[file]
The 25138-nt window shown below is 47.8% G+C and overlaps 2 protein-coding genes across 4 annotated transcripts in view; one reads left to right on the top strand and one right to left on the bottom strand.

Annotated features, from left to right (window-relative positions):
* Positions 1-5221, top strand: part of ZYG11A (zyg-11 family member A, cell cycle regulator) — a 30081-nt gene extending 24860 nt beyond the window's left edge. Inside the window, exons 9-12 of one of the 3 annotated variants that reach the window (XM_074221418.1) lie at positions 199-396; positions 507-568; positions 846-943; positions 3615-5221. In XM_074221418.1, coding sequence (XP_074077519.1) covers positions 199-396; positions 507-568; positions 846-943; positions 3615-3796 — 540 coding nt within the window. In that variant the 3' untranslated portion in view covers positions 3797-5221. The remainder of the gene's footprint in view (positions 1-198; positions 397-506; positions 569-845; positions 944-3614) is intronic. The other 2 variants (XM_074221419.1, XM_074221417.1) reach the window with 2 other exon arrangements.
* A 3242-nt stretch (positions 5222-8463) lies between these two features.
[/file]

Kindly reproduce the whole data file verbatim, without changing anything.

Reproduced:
The 25138-nt window shown below is 47.8% G+C and overlaps 2 protein-coding genes across 4 annotated transcripts in view; one reads left to right on the top strand and one right to left on the bottom strand.

Annotated features, from left to right (window-relative positions):
* Positions 1-5221, top strand: part of ZYG11A (zyg-11 family member A, cell cycle regulator) — a 30081-nt gene extending 24860 nt beyond the window's left edge. Inside the window, exons 9-12 of one of the 3 annotated variants that reach the window (XM_074221418.1) lie at positions 199-396; positions 507-568; positions 846-943; positions 3615-5221. In XM_074221418.1, coding sequence (XP_074077519.1) covers positions 199-396; positions 507-568; positions 846-943; positions 3615-3796 — 540 coding nt within the window. In that variant the 3' untranslated portion in view covers positions 3797-5221. The remainder of the gene's footprint in view (positions 1-198; positions 397-506; positions 569-845; positions 944-3614) is intronic. The other 2 variants (XM_074221419.1, XM_074221417.1) reach the window with 2 other exon arrangements.
* A 3242-nt stretch (positions 5222-8463) lies between these two features.